There has been significant volatility in US stock markets so far this week. The Dow was down over 470 points Monday morning. Dip-buyers saved the day and the Dow ended up only down 66 points. But then the bottom fell out on Tuesday, with the Dow plunging 473 points.
Tweets by President Trump threatening more tariffs and raising questions about whether China and the US can work out a trade deal sparked this market volatility and the ensuing sell-off.
In his latest podcast, Peter Schiff raises an interesting question: was this by design?
Of course, it could be that Trump just realized that the amazing trade deal he’s been promising isn’t going to come to fruition and he’s trying to lower expectations. Or it could be a negotiating tactic. The president certainly has a history of using a carrot/stick negotiating strategy. And we know that he doesn’t have a problem with using tariffs as the stick. In fact, as Peter pointed out, Trump thinks tariffs are great because he believes the Chinese pay them, which isn’t true. The tariffs are added on here in the United States. It’s the American consumers who pay those tariffs.
Undoubtedly, tariffs can hurt China if the higher prices cause Americans to stop buying the Chinese goods subject to the tariffs. But ultimately, Americans are the losers when it comes to tariffs. They either have to pay a higher price or forgo the product altogether.
Regardless, the markets have been pushed upward on hopes that a trade deal was imminent. With every positive announcement, we saw stock markets rise. With the president suddenly casting doubts on the situation, we’re seeing volatility.
Peter said he thinks these tweets indicate that the odds of a deal are pretty slim.
“So, the markets obviously have to begin pricing in the fact that there’s not going to be a deal, and if that’s the case, there is a lot of downside.”
Peter noted last week that it might have put a cap on the market when Powell came out a little more hawkish than investors expected and dampened hopes of an interest rate cut this year
“What set the low, what was the catalyst for this rally, was the Fed getting more dovish. It went from ‘we’re going to keep hiking rates’ to ‘we’re finished hiking rates.’ It went from ‘quantitative tightening is on autopilot’ to ‘quantitative tightening is going to end over the summer.’ And so that shift – where the Fed went from being hawkish to dovish – that started the rally. Well, this more recent shift, where the Fed changed expectations again and disappointed the markets by saying, ‘Hey, we’re not as dovish as you think. We’re not going to cut rates,’ that, I think, capped the market. And now, Trump coming in and taking away the prospects of this great trade deal, well, that’s like a one-two punch, and I think this bear market rally, like I said, is over and we’re going lower.”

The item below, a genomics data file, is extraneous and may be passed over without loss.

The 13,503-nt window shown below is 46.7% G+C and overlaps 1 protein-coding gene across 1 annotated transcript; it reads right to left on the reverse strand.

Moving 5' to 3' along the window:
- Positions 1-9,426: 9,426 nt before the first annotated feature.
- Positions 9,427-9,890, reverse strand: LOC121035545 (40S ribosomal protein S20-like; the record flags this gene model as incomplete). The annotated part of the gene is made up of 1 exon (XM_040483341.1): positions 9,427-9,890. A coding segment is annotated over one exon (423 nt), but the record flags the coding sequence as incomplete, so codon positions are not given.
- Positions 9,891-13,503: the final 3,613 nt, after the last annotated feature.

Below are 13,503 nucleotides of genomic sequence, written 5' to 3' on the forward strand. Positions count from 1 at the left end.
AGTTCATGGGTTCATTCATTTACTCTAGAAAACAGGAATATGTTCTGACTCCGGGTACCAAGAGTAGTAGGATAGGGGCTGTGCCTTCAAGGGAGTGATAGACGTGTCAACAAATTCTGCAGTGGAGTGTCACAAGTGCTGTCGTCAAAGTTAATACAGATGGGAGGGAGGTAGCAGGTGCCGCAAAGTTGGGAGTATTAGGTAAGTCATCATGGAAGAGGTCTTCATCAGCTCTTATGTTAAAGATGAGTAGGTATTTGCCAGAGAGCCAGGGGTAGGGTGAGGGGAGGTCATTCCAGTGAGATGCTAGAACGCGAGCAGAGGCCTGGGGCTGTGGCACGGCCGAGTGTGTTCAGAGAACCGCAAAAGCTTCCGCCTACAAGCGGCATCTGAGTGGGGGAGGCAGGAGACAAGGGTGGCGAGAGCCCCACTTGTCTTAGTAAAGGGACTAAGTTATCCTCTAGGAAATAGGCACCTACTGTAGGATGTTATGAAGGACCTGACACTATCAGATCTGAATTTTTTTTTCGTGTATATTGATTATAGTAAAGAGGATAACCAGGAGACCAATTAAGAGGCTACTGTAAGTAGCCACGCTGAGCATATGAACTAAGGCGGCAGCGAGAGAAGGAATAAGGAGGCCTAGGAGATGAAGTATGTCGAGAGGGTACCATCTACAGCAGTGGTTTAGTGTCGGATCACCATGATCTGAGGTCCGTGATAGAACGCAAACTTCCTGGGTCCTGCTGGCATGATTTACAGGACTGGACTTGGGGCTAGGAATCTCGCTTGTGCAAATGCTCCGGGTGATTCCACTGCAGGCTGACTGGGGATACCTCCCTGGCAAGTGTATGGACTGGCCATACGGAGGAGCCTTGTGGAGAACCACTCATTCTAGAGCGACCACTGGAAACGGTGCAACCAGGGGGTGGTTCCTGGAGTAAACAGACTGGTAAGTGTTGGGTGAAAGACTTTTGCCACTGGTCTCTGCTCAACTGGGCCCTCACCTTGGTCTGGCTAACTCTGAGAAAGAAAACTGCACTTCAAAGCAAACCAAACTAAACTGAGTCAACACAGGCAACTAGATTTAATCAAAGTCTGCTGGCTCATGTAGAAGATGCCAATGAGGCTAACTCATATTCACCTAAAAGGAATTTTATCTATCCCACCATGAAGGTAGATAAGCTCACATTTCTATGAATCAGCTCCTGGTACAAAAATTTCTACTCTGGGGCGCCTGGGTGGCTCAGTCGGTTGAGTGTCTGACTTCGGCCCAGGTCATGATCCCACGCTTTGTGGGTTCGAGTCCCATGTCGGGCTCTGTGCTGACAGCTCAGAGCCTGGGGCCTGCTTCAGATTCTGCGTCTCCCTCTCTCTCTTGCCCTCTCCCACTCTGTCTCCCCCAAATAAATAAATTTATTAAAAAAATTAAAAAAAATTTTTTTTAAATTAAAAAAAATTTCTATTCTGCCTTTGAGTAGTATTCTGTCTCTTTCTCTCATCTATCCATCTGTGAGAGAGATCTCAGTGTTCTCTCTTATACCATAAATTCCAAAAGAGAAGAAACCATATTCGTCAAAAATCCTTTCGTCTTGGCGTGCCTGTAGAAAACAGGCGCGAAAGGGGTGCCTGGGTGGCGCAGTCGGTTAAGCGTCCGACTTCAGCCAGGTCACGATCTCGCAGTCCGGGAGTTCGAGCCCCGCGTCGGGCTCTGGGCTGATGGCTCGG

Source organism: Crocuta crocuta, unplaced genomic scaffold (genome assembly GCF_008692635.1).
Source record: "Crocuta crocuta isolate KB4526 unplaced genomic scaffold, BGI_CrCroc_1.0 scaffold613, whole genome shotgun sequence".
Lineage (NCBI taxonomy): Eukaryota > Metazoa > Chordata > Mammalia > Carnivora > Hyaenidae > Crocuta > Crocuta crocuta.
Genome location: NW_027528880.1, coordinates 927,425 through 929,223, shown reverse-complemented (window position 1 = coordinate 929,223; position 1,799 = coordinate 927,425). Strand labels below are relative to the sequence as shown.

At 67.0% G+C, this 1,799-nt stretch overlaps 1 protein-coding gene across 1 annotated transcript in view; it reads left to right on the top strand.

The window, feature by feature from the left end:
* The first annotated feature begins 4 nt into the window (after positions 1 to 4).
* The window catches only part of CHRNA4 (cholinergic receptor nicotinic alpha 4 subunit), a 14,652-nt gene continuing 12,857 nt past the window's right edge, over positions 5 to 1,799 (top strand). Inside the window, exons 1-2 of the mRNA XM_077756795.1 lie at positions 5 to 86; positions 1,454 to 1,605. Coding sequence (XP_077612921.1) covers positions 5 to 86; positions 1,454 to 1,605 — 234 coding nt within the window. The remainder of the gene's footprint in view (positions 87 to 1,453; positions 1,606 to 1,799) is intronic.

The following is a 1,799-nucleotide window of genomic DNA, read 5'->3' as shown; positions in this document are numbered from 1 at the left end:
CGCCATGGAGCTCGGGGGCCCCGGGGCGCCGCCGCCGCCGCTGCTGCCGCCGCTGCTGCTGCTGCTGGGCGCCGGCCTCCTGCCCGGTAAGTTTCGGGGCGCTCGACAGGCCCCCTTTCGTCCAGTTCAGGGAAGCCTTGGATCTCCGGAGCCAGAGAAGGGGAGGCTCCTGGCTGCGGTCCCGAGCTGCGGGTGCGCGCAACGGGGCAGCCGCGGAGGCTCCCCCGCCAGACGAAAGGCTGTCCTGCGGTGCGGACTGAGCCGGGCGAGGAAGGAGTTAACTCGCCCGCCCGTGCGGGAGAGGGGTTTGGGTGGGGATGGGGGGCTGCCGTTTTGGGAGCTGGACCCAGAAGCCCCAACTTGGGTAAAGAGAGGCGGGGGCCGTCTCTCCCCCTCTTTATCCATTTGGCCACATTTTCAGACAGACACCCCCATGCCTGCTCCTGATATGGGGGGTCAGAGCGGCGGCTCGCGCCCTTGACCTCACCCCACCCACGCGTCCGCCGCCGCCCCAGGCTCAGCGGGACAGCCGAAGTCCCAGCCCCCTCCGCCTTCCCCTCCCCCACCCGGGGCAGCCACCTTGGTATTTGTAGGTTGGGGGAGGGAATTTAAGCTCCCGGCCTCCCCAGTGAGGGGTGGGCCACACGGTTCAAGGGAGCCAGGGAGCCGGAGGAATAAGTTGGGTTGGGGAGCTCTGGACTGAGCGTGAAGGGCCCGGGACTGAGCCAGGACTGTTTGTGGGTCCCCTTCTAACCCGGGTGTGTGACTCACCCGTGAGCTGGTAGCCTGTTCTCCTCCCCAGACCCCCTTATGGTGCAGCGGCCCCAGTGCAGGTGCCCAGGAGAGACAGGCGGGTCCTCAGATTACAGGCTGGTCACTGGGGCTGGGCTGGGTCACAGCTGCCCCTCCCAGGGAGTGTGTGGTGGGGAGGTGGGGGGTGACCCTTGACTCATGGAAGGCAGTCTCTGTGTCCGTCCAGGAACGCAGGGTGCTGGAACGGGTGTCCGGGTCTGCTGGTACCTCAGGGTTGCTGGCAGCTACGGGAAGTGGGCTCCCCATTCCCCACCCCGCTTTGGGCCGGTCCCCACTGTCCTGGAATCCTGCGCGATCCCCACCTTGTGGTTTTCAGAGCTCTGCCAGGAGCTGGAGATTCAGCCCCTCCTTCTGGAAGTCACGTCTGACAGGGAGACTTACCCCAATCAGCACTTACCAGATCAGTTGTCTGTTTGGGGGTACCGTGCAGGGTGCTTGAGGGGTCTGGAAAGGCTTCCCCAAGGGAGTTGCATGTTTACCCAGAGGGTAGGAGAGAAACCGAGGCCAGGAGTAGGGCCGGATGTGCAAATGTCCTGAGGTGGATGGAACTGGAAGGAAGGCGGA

So, why did Trump send out these tweets, surely knowing it would ding the stock market? Peter has an interesting theory. Maybe Trump is OK with the stock market going down from here since it’s at record highs. And maybe he hopes that a plunge in the markets will push the Fed to cut rates, something he’s been pushing for months.
“I think Trump knows the only chance he has of postponing the onset of this recession until beyond the 2020 election is to get the Fed to preemptively cut interest rates and launch QE4, which is something that Trump also says he wants.”
Peter also touched on the irony of the Fed suddenly acting all concerned about rising corporate debt.
“The only reason that corporations have borrowed so much money was because the Fed made it so enticing. The Fed kept interest rates artificially low specifically so corporations would keep borrowing money. I mean, it makes no sense for the Federal Reserve to now be upset that corporations did exactly what the Fed wanted corporations to do. It’s like the Fed’s the bartender, it liquors everybody up, and then complains that there are too many people that are drunk.”
Peter said the Fed is eventually going to have to pull out all of the stops to reflate the bubble.
“But even then, I don’ think it is going to work because the dollar is going to tank. I know it hasn’t done that yet. I think people are still oblivious. But just because it hasn’t happened doesn’t mean it’s not going to.”
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